THC was part of the very successful Research Network – BARONET and I headed this up for 12 months until it disbanded in 2018 due to the merging of sites, closure of others and PI/research Nurse retirements. Alot of our existing commercial sponsor relationships were formed during its reign. Our site holds regular in-house meetings to discuss research, what’s new, trouble shoot and highlight any successes/issues
My job includes invoicing, funding applications and keeping on top of the financial side of things alongside managing our off-site archiving needs and working to our in-house Research SOPs which I am responsible for alongside the PI for reviewing. To be a successful research site, you need to be able to 'think outside the box', adapt and have an eye for thoroughness along with a side of competitiveness!
The COVID-19 pandemic has shed a spotlight on the resilience of healthcare systems, and their ability to cope efficiently and effectively with unexpected crises. Whilst it curtailed some academic, industry, and government basic science and clinical research, or redirected research to COVID-19, researchers found ways to work differently and drive the work forward. No better example is the development & roll-out of the COVID vaccine in the UK and I am proud to work in this industry
Rethinking ethics review: online survey running from 13 June until 23 September
The HRA has launched a public conversation about how research ethics review could be changed to make it better for researchers, ethics committee members and people taking part in research. The HRA is seeking reactions to its ideas for making ethics review more innovative and efficient, whilst retaining public trust.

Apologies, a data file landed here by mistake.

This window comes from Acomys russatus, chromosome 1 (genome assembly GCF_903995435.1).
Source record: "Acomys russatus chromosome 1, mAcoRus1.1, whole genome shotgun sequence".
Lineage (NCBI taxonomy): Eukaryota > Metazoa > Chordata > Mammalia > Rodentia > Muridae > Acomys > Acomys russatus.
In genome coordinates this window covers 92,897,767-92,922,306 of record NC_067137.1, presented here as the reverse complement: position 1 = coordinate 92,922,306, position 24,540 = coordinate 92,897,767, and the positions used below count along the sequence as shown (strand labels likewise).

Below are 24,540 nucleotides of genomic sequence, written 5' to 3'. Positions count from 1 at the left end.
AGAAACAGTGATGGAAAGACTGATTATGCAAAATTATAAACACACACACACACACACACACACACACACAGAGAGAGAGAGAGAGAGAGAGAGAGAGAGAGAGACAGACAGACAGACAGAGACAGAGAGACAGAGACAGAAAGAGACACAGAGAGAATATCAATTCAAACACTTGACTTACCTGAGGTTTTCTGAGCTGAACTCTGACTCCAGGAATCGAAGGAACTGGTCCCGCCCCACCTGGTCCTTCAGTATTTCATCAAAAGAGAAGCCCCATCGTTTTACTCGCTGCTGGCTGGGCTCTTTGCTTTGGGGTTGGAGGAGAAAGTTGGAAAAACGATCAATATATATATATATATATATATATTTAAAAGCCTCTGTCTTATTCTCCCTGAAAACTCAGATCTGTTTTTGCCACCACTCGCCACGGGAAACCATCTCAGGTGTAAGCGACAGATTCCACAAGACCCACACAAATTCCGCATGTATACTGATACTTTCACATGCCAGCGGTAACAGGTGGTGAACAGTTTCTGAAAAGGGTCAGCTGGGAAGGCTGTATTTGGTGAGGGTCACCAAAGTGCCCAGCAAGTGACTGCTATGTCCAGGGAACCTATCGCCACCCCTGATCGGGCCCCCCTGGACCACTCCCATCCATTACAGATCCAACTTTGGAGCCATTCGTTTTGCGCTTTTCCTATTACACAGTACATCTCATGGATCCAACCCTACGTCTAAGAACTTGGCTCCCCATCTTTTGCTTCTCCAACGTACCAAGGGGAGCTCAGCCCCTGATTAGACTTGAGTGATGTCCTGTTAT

They have developed ideas which they believe could help overcome current challenges. These are to:
- introduce a tool to support researchers to think more ethically
- use ethics review by expert Research Ethics Service staff
- delegate ethics review for studies within a programme of research
Patients, research participants, researchers, organisations, and institutions which oversee research are all being asked to complete an online survey between now and Friday 23 September.
Would you like the Research Design Service (RDS) to review your draft application prior to submission?
The RDS Project Review Committee (PRC) provides an excellent opportunity for you to obtain detailed feedback on your draft grant application prior to submission to the funding body. The panel of RDS advisers and public contributors brings the benefit of seeing the proposal with “fresh eyes”, replicating as far as possible the way the real funding committee will consider the application, and will provide detailed feedback and suggestions for improving the competitiveness of the application.
The PRC meets on the third Tuesday of each month - if you would like to arrange for your application to be reviewed, book early to secure a slot. Find out more about the RDS PRC.
Training and events
Primary Care Academic CollaboraTive (PACT)
What is PACT?
A UK-wide network of enthusiastic primary care health professionals that collectively design and take part in well-designed high impact primary care research and quality improvement projects that seek to improve patient care.